Samurai Betta: Overview and Proper Care Guide

Bettas, also called Siamese fighting fish, have become a popular option among fish keepers. 

The samurai betta fish is a particularly stunning option, featuring a fan-like tail and iridescent dragon scales. 

This betta variety originates in Southeast Asia.

It came about due to a genetic mutation that occurred during selective breeding. Pichet Plaisanguan discovered the mutation and popularized and named the fish. 

Unfortunately, many people are fooled into thinking their betta is a samurai variety. Avoid this problem by learning more about it!


samurai betta appearance

The samurai betta is a distinctive fish with beautiful finnage, coloration, and markings. 

Samurai bettas feature a tail similar to the halfmoon betta. This means it has a fan-like spread of 180° degrees rather than the long, flowing tail of Betta splendens.

This variety of betta fish comes in a variety of colors. Black samurai bettas are especially popular. However, they’re hard to come by as they result from a genetic mutation. 

Generally, a samurai betta will have a solid-colored belly, and its body will be covered in about 40% to 70% dragon scales.

These scales are iridescent and put some betta keepers in mind of a samurai’s helmet and armor. Samurai betta fish do not have any iridescence aside from their dragon scales. 

Finally, betta fish exhibit sexual dimorphism.

This means males and females have differences in appearance. Female bettas generally have shorter fins and tails, are smaller, and tend to be duller in color. 

Unique Differences 

Black samurai bettas, in particular, are difficult to breed. This is for a few different reasons:

  • The criteria for a “perfect” samurai betta are hard to achieve.
  • This type of betta came about as a result of a genetic mutation. 
  • Getting the breeding pair and conditions just right isn’t easy. 

Samurai bettas are also rather unique in their appearance. They have a tail shape similar to the halfmoon betta and can vary in color.


Samurai bettas generally live from 3 to 5 years in captivity. 

With proper care, your betta may live even longer than this.

Potentially extend the life of your samurai betta by taking these actions:

  • Perform frequent water changes
  • Feed it a varied, nutritious diet (and don’t overfeed)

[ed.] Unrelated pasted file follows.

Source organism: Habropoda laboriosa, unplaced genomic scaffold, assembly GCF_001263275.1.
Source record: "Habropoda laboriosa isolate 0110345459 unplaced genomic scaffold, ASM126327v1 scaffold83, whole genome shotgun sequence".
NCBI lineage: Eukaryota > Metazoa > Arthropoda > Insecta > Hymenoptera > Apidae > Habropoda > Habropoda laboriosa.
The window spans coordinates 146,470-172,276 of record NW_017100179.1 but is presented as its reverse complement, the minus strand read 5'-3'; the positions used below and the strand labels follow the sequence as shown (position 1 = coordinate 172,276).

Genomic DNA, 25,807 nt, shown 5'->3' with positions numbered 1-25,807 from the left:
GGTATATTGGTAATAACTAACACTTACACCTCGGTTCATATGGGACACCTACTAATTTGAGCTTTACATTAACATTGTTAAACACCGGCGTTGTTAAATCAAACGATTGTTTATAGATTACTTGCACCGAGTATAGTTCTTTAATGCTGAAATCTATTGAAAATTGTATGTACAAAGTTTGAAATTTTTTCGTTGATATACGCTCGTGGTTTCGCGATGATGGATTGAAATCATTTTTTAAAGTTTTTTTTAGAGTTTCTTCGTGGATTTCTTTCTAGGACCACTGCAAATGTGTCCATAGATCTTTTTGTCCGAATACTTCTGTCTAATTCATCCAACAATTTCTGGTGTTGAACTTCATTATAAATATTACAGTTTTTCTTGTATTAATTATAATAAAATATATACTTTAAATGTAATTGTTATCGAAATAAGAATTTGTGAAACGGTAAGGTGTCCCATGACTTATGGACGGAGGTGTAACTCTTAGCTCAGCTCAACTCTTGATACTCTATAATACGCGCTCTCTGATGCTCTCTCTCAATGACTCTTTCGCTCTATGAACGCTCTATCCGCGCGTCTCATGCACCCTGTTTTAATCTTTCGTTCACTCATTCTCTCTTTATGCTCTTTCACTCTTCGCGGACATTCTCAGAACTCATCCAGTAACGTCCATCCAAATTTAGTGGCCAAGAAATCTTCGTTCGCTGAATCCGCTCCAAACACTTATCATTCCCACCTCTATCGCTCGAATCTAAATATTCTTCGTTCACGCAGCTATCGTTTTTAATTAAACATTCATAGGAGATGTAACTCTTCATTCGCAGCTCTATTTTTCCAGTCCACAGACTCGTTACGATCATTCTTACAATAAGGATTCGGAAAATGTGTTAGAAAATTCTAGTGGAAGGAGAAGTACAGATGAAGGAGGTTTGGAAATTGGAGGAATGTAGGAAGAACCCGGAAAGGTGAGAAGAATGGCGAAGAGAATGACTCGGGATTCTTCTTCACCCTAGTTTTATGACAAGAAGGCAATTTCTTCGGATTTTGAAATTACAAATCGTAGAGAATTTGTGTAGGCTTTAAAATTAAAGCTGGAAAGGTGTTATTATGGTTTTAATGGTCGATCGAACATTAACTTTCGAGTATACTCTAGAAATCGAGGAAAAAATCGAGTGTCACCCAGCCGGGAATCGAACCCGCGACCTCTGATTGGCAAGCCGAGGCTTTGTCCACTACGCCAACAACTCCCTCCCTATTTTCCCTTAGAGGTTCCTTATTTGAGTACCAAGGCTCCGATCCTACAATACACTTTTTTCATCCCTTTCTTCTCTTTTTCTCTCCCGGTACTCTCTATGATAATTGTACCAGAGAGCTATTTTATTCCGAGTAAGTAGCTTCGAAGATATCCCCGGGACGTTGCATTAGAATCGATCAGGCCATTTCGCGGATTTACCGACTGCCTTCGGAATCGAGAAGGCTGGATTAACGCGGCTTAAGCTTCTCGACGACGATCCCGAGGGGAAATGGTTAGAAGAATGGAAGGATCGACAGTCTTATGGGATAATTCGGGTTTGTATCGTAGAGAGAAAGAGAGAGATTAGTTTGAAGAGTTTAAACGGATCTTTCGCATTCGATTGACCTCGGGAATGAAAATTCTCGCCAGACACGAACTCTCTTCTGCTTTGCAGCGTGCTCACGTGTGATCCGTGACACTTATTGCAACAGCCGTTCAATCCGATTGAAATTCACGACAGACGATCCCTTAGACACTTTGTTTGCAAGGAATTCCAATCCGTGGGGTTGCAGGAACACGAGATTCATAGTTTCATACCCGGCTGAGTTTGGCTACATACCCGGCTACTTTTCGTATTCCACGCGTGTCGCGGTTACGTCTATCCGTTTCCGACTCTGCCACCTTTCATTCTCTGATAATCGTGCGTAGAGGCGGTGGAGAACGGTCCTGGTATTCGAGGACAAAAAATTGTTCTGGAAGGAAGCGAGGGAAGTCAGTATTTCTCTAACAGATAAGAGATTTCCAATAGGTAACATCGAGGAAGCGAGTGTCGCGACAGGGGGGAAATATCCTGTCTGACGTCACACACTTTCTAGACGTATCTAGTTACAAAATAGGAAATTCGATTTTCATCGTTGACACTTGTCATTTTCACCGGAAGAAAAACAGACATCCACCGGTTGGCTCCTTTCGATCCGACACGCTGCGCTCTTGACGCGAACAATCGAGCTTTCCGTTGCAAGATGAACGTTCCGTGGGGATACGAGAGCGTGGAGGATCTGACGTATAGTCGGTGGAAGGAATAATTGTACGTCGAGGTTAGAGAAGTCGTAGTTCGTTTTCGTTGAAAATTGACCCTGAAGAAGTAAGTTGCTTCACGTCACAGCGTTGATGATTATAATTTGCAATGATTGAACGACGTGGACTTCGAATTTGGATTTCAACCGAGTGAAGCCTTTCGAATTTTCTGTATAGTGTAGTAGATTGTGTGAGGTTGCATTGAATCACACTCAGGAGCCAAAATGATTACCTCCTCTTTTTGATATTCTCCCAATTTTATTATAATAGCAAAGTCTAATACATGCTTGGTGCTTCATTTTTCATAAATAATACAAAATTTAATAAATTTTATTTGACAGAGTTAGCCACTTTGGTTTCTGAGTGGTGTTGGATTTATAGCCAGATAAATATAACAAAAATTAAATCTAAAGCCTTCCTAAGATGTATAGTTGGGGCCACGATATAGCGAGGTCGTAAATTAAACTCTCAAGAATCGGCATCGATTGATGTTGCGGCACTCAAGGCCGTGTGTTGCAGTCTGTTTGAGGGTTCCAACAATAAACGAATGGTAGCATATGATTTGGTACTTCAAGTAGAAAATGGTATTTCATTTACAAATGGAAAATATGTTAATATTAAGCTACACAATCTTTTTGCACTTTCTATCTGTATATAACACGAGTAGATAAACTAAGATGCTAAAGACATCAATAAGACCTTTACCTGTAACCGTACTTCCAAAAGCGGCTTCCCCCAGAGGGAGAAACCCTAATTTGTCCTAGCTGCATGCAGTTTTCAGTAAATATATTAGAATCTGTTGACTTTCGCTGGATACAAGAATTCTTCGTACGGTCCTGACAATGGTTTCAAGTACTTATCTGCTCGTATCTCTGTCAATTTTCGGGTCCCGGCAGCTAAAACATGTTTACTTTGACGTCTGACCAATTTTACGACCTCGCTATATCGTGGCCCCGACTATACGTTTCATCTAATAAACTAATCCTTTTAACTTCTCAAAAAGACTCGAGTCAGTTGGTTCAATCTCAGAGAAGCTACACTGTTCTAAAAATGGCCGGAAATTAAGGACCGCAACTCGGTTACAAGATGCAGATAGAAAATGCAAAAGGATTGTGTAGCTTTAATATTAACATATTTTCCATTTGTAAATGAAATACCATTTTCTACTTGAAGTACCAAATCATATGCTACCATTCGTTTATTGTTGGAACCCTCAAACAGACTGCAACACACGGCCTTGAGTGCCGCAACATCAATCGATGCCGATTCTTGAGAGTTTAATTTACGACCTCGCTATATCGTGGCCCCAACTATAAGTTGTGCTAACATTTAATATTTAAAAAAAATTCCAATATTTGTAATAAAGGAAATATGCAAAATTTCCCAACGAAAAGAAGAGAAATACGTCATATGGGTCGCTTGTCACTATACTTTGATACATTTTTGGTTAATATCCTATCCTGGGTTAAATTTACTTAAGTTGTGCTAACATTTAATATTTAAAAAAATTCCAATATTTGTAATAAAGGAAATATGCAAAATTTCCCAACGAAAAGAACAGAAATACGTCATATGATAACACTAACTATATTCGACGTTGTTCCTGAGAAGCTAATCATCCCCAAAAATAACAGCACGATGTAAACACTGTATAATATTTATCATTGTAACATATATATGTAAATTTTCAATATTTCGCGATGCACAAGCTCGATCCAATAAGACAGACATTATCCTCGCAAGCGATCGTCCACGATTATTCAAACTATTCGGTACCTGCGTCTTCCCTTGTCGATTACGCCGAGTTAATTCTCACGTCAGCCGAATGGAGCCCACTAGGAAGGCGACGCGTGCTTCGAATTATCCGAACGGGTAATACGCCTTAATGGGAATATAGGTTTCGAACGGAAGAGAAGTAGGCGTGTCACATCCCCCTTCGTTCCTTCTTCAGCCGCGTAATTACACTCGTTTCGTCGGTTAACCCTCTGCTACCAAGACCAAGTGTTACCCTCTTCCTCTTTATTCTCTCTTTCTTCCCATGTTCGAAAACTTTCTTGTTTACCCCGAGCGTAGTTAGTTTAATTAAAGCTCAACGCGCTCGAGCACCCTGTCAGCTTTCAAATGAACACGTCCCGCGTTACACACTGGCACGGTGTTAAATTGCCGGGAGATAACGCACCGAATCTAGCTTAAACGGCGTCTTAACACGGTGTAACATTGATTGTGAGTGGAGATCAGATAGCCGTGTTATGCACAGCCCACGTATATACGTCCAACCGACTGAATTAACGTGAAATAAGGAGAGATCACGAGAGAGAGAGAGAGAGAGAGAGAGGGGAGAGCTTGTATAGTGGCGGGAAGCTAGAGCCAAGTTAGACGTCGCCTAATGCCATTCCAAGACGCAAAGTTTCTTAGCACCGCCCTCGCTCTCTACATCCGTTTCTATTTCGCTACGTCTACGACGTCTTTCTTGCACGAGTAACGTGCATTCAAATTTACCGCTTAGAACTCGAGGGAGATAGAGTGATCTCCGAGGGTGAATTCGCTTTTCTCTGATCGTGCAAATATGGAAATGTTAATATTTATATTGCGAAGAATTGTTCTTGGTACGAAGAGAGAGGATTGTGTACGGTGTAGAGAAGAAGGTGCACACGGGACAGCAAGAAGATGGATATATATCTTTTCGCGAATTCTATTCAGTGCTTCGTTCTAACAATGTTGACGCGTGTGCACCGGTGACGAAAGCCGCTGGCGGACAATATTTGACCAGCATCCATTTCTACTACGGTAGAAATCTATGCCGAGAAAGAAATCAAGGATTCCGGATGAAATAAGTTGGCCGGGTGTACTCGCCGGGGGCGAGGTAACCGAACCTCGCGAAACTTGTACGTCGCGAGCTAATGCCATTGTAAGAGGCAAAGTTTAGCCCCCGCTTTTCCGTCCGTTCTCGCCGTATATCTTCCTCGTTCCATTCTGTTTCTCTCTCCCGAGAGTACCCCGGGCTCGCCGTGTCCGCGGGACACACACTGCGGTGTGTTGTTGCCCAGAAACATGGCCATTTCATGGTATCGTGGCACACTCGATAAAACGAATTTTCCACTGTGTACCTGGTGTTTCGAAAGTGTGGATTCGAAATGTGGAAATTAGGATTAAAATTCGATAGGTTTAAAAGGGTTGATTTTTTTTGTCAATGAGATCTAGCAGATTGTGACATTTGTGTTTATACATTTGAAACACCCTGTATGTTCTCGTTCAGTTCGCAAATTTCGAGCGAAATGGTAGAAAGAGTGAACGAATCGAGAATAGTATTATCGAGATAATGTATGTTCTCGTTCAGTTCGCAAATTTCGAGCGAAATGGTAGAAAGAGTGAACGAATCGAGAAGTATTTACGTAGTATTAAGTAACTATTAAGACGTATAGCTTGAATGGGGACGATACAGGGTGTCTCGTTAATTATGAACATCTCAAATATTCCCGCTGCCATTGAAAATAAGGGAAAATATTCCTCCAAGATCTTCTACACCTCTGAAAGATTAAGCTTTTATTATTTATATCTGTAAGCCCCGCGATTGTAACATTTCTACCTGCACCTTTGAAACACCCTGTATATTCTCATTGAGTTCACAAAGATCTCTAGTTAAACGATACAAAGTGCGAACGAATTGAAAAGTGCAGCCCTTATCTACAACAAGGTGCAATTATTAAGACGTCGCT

• Maintain optimal water parameters
  • Watch for signs of diseases or infections

For more tips on betta fish care, visit our comprehensive guide. 

Average Size

This variety of betta fish can grow from 1.5 to 3″ inches long. Males generally grow to be larger than females, occasionally surpassing 3″ inches. 

To help your betta reach its full-size potential, feed it a varied diet with all the essential nutrients. Also, ensure the water parameters are ideal for your samurai betta (more on this later). 

Samurai Betta Care

Tank Size

The minimum tank size for a single samurai betta is 5 gallons. However, since the average betta is quite territorial, consider starting at 10 gallons. 

If you house your betta with tank mates or start a sorority, increase the tank size accordingly. 

Water Parameters

Taking proper care of betta fish includes keeping their water parameters optimal. These are the best parameters for samurai bettas: 

Ideal Water Parameters for a Betta Fish Tank Include the following:

  • Temperature: 78-80° degrees Fahrenheit (25.5-27° C)
  • pH: 6.5-7.5
  • Ammonia and Nitrite: 0 ppm
  • Nitrate: < 40 ppm
  • gH: 3-4 dGH (50-66.7 ppm)
  • kH: 3-5 dKH (53.6-89.4 ppm)
  • Minimum Tank Size: 5 Gallons

Further, ensure levels of ammonia and other toxins remain as close to zero as possible. They reduce water quality and can make your betta sick. 

What To Put In Their Tank

Bettas thrive in aquariums that mimic their natural habitats. Here are some things to include in your betta tank setup:

Gravel or Substrate

Put a layer of gravel or substrate at the bottom of the tank. Opt for a substrate neutral in color. Bright colors can make your betta more anxious or aggressive.

Water Filter

Install a water filter to ensure the water remains clean and oxygenated.

A filter pulls water from the tank, removes toxins from it, and puts it back into the tank.